East Fork Chulitna-The Hardage Creek Route

23 07 2013

This is the BEST SUMMER EVER in Alaska. Hot and sunny. Blue Skies. It’s the summer I’ve always dreamed of, but only got to experience in bits and pieces in the past.

The East Fork Chulitna should be on every packrafter’s list of to do’s. Heading up the (southern) Hardage Creek route, you definitely work for every ounce of it, but the beautiful scenery and float out is worth it! That being said, I think I’ll check out the northern route to the river next time…..

sign

Easy hiking on the muskeg up the power line. At some points the muskeg was so bouncy it felt like a trampoline. Initially, we were skeptical to abandon the easiness of the power line to penetrate the thick spruce and find the atv trail to the east. Surprisingly, this bushwhack was super easy and actually not much of a bushwhack…..

powerline

Wildflowers were abundant! Lupine and wild irises were still in bloom. Fireweed, monks hood, bluebells, and loads other flowers (as well as cow parsnip) blanketed the hillsides.

dylan fireweed

Looking down on the Hardage Creek valley. To the left of the image (headed up valley) the valley is completely choked with alders and no real open spots. After much debate, we opted to climb above the crazy bushwhack below, hoping our elevation would save us the frustration of the bushwhack and be easier. It was NOT a good idea. I’m not sure what would be a good route through this area, but going high was brutal. We were side-hilling 45-50 degree slopes (my ankle was not so happy), with some bushwhacking,  it ended up taking us approximately 4 hours to go 2 miles. We ended up having to drop down and do some more bushwhacking to the creek anyway, then hike up the other side once we neared the moraine, so going high, unfortunately, had no advantage. 😦

the bushwhack maze

Dylan taking a break on our hike up the Hardage Creek valley.

taking a break

Dylan checking the map, while I cooked dinner. Each doing what we do best 🙂 Without friends with good map skills I’d probably still be out there 🙂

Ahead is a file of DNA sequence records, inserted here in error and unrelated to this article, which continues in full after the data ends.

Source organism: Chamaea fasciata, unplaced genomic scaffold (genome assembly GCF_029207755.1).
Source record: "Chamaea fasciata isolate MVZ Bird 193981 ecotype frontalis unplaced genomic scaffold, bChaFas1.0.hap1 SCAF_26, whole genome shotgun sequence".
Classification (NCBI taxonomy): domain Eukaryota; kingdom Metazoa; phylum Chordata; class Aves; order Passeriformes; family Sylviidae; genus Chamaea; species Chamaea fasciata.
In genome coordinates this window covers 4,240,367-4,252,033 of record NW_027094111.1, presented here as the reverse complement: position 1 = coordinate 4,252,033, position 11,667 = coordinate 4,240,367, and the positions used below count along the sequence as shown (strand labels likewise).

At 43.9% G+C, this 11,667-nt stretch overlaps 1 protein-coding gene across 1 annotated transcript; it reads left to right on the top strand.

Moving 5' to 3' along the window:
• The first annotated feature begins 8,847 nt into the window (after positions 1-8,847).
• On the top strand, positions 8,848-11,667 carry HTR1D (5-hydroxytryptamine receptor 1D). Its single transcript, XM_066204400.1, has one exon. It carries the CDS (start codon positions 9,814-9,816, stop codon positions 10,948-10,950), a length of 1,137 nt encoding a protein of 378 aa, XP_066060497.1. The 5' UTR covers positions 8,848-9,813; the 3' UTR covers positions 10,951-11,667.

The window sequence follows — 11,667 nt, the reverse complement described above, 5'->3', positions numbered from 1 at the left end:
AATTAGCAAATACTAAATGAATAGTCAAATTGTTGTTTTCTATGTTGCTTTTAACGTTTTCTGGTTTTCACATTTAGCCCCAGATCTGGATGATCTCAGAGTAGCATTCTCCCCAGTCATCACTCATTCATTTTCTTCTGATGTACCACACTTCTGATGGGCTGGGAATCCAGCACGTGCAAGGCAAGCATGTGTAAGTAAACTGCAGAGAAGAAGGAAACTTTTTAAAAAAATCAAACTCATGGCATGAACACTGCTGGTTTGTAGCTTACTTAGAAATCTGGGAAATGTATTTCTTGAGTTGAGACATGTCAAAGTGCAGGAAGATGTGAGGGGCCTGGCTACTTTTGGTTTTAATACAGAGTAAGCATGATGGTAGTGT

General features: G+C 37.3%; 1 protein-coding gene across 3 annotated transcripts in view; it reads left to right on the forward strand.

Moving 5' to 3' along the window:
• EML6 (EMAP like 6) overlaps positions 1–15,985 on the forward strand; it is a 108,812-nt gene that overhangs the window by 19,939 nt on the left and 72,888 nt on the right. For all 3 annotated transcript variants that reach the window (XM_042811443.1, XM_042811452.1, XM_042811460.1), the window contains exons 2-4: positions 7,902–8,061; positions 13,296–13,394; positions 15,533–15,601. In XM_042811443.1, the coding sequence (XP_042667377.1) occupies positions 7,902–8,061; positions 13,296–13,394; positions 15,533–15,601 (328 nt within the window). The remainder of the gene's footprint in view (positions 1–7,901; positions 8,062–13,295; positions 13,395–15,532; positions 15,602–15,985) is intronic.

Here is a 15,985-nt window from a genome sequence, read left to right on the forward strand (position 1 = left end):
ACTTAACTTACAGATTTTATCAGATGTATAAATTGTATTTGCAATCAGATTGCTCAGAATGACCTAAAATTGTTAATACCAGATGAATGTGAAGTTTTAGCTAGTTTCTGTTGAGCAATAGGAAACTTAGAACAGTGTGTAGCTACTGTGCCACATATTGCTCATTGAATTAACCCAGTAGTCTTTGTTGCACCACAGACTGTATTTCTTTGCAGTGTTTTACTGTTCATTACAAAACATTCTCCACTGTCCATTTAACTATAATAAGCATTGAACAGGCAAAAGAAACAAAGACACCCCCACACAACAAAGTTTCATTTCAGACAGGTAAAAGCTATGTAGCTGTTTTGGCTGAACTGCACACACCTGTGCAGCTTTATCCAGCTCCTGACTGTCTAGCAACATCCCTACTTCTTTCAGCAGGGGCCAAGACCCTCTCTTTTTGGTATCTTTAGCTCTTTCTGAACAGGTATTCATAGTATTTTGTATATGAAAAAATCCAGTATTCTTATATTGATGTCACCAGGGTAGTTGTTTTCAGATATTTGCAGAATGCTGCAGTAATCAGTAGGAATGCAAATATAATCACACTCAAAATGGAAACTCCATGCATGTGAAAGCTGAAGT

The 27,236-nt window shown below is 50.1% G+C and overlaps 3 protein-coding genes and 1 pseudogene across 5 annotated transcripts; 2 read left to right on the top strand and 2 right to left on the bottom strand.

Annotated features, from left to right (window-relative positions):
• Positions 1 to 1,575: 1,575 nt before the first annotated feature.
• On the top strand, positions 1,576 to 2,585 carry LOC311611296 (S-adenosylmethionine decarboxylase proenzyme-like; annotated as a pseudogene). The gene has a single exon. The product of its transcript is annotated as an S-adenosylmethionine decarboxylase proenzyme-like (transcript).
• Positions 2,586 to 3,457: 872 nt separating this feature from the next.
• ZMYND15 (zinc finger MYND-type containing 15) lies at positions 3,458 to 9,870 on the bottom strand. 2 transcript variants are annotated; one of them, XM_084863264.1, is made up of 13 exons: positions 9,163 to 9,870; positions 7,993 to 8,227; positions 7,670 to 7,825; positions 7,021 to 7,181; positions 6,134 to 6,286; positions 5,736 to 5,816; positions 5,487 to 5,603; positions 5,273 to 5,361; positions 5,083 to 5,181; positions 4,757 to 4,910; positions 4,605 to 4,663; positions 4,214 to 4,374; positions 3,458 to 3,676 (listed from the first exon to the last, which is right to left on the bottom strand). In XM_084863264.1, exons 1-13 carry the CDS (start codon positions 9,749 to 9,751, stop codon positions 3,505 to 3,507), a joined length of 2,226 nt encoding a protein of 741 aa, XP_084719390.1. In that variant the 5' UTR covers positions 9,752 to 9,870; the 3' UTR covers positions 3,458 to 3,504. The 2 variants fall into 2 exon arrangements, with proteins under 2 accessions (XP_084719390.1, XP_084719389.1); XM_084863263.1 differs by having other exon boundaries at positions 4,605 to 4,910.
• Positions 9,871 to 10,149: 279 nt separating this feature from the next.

checking map

A curious caribou kept approaching us, then prancing off. He was super fun to watch.

caribou

Headed up into the rocky moraine. In the middle of the photo, right where the closer hill meets the mountains in the back is the pass. It was a pretty awful, sketchy climb. One step forward, two back. Kicking down loose rocks (we had to each climb up separately as to not kick rocks on each other), and the even walls were not stable with deep cracks. We managed to pull a large suitcase size part of the wall down.

shadows looking up to pass

The descent to the other side of the pass was super easy. Long chutes of shale made for an easy and fun descent. We ran into a herd of 25 caribou in the valley. Super fun to see. Once they caught wind of us, they hightailed it over a pass.

valley

Plentiful camping opportunities every mile or two from here to the river. For the most part, this part of the hike was easy tundra hiking, following game trails through the brush. Although, there was some bushwhacking (especially the last mile to the river) and we did have a few creek and drainage crossings that were interesting 🙂

The Chulitna!!!! We put in about a mile or so above the Crooked Creek drainage. We were happy to (finally) be in our boats!

put in

The whole length of the river the scenery was stunning. When we started paddling the Chulitna is a flat, windy river with spawning salmon racing up river, and a curious caribou with a gorgeous rack, that followed us down river. When Crooked Creek dumps in the Chulitna picks up the pace and gets fun & splashy, but an easy Class 1 & 2. The first canyon is by far the hardest (Class 3), with some big drops! I wound up with an amazing amount of water in my boat, making it super unstable. I was able to eddy out in the canyon (luckily) and dump my super heavy-with-water boat out. We were able to scout the big rapid (Class 3+) at the start of the second canyon and ran it without any problems. It was super fun! The rest of the canyon is much easier than the first. From there on out it’s a fun, 1 hour 20 minute, bouncy Class 2, float out to the highway. Definitely my favorite float to date!

early river

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